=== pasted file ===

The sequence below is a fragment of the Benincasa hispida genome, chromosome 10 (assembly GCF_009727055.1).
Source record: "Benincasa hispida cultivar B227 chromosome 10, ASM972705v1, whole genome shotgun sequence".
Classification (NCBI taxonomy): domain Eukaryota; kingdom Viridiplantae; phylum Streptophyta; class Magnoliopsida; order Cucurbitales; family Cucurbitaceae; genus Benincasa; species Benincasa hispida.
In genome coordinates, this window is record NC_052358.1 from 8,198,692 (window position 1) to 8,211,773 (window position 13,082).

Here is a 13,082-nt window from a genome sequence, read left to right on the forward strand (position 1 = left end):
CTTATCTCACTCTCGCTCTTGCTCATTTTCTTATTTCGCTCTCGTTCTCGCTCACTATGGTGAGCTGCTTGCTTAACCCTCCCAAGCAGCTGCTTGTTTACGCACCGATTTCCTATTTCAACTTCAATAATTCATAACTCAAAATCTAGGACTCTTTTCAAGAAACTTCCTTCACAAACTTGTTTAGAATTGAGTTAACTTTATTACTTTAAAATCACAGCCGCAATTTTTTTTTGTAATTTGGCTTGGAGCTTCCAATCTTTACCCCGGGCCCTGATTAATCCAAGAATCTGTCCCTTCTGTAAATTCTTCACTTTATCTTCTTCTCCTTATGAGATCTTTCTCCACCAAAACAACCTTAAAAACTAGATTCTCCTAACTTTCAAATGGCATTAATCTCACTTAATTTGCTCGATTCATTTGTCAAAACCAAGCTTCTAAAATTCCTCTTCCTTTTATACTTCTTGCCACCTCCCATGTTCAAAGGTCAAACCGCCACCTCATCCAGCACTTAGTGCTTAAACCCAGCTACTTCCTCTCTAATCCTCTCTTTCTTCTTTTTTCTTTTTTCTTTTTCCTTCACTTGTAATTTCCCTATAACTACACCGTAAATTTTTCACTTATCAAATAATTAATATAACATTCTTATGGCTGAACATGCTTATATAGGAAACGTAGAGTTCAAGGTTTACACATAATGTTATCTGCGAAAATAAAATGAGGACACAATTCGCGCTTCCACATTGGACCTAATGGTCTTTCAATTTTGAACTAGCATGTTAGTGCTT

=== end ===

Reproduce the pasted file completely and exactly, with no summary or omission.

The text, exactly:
The sequence below is a fragment of the Benincasa hispida genome, chromosome 10 (assembly GCF_009727055.1).
Source record: "Benincasa hispida cultivar B227 chromosome 10, ASM972705v1, whole genome shotgun sequence".
Classification (NCBI taxonomy): domain Eukaryota; kingdom Viridiplantae; phylum Streptophyta; class Magnoliopsida; order Cucurbitales; family Cucurbitaceae; genus Benincasa; species Benincasa hispida.
In genome coordinates, this window is record NC_052358.1 from 8,198,692 (window position 1) to 8,211,773 (window position 13,082).

Here is a 13,082-nt window from a genome sequence, read left to right on the forward strand (position 1 = left end):
CTTATCTCACTCTCGCTCTTGCTCATTTTCTTATTTCGCTCTCGTTCTCGCTCACTATGGTGAGCTGCTTGCTTAACCCTCCCAAGCAGCTGCTTGTTTACGCACCGATTTCCTATTTCAACTTCAATAATTCATAACTCAAAATCTAGGACTCTTTTCAAGAAACTTCCTTCACAAACTTGTTTAGAATTGAGTTAACTTTATTACTTTAAAATCACAGCCGCAATTTTTTTTTGTAATTTGGCTTGGAGCTTCCAATCTTTACCCCGGGCCCTGATTAATCCAAGAATCTGTCCCTTCTGTAAATTCTTCACTTTATCTTCTTCTCCTTATGAGATCTTTCTCCACCAAAACAACCTTAAAAACTAGATTCTCCTAACTTTCAAATGGCATTAATCTCACTTAATTTGCTCGATTCATTTGTCAAAACCAAGCTTCTAAAATTCCTCTTCCTTTTATACTTCTTGCCACCTCCCATGTTCAAAGGTCAAACCGCCACCTCATCCAGCACTTAGTGCTTAAACCCAGCTACTTCCTCTCTAATCCTCTCTTTCTTCTTTTTTCTTTTTTCTTTTTCCTTCACTTGTAATTTCCCTATAACTACACCGTAAATTTTTCACTTATCAAATAATTAATATAACATTCTTATGGCTGAACATGCTTATATAGGAAACGTAGAGTTCAAGGTTTACACATAATGTTATCTGCGAAAATAAAATGAGGACACAATTCGCGCTTCCACATTGGACCTAATGGTCTTTCAATTTTGAACTAGCATGTTAGTGCTT